Paul Krugman writes,

doesn’t this [the Internet] allow a lot of really bad economics to circulate? Yes, but is it really any worse than it used to be? As I’ve tried to explain, the notion of journals as gatekeepers was largely fictional even 25 years ago. And I have a somewhat jaundiced view of how the whole refereeing/publication system has ever worked; all too often, it seems to act as a way for entrenched doctrines to blockade new ideas, or at least to keep people with new ideas from getting tenure at a good school.

His views are similar to those of David Weinberger, in Too Big to Know. Note that Weinberger is scheduled to be interviewed by Russ Roberts in a podcast and by Nick Schulz and me for a video conference.

Joshua Gans has a related story.

I was sent a review copy of The Global Financial Crisis: What Have We Learnt?, a set of essays from highly diverse viewpoints. A few comments, which relate to the issue of communication among economists.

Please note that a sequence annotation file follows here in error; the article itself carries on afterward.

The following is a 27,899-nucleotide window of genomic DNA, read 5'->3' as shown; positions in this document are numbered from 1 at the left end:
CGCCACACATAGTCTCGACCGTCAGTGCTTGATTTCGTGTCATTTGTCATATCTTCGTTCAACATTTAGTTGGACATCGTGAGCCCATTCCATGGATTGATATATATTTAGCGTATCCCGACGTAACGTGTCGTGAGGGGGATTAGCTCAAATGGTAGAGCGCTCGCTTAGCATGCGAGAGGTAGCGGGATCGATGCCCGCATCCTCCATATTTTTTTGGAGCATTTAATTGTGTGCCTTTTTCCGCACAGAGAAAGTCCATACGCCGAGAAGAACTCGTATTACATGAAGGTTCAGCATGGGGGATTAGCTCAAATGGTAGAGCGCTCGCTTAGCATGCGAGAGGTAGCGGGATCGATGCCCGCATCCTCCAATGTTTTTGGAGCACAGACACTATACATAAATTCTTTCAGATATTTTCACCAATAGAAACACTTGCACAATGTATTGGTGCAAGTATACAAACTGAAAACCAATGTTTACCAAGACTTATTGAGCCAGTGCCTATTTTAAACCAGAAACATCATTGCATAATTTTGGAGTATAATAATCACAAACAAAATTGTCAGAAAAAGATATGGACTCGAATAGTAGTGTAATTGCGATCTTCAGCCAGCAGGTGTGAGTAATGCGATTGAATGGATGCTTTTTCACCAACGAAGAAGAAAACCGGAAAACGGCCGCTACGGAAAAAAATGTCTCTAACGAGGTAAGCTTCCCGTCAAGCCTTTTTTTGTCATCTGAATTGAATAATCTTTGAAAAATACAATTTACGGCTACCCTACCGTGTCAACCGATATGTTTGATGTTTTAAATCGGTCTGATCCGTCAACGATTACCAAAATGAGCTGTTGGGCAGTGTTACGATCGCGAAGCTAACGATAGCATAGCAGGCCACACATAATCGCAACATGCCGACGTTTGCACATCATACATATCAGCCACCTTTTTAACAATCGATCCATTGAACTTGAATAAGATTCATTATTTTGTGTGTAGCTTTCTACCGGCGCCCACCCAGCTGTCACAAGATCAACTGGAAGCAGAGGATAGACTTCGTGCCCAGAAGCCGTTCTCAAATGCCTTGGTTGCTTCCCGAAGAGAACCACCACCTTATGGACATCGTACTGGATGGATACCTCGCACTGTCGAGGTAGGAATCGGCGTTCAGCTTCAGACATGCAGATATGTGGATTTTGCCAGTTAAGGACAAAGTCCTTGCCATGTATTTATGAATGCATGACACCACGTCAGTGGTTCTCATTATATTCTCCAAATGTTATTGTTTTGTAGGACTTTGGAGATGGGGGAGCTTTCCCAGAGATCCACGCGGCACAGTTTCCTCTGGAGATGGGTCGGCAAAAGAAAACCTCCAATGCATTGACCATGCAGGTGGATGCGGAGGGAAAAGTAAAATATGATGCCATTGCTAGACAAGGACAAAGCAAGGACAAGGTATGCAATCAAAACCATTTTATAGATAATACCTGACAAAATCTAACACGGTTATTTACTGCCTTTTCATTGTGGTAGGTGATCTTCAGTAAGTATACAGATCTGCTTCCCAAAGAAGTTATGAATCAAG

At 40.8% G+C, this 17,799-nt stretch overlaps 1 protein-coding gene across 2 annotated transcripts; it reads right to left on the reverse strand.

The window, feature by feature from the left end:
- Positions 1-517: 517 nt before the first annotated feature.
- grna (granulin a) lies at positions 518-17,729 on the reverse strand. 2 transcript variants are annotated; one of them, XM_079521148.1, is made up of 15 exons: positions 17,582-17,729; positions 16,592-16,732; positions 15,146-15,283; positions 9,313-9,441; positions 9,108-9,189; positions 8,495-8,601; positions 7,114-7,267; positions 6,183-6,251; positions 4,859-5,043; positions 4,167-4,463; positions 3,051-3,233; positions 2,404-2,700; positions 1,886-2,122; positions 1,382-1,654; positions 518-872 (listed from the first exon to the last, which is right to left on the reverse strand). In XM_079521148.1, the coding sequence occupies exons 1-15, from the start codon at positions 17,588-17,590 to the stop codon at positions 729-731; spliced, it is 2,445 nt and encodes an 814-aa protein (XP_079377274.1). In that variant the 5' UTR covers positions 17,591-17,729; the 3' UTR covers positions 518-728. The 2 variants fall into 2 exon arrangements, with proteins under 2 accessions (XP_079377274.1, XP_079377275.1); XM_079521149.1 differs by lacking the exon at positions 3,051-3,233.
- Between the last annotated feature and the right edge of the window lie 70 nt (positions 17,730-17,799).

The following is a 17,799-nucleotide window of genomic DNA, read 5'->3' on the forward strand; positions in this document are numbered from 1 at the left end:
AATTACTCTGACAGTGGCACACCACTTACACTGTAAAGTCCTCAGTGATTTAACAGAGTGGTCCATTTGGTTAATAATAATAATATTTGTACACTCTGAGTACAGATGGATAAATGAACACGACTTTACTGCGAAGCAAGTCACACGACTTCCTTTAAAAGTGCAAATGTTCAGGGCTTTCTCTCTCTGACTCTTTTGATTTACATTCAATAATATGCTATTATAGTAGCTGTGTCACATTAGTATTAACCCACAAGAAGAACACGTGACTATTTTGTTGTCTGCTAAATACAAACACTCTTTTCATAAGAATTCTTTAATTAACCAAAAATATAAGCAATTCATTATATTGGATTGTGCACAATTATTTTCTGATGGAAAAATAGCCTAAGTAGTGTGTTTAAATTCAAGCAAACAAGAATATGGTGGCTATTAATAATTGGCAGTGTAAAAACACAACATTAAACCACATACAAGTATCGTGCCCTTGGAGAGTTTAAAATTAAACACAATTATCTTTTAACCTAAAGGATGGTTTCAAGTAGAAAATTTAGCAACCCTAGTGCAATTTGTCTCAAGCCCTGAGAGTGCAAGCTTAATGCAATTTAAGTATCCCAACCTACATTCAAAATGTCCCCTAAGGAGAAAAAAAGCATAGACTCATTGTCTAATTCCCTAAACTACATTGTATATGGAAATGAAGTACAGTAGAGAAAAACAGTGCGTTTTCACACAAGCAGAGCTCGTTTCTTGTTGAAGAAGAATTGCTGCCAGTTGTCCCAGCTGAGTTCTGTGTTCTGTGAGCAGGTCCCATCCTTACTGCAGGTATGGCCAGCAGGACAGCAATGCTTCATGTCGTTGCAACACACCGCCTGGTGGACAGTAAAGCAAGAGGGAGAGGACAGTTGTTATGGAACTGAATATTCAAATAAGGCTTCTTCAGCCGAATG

1. The book is expensive. In that respect, in tends to inhibit rather than promote access to academic research.

2. In their essay, Peter J. Boettke, Daniel J. Smith, and Nicholas A. Snow offer an anecdote of an exchange between Keynesians and Hayekians that took place on the letters-to-the-editor page of the Times of London in 1932. It made me think that this was the equivalent of the blogosphere in those days.

3. In his essay, Steven Kates writes,

We have ignored Say’s Law for three-quarters of a century and it has now led the world’s economies into the greatest fiscal catastrophe…

In his essay, J. E. King writes,

Say’s Law is false: supply does not create its own demand…we still live in the world described by Keynes in the General Theory, three-quarters of a century ago.

The book format means that these writers talk past one another. A more conversational medium, the Internet, would be better at bringing out what they are saying.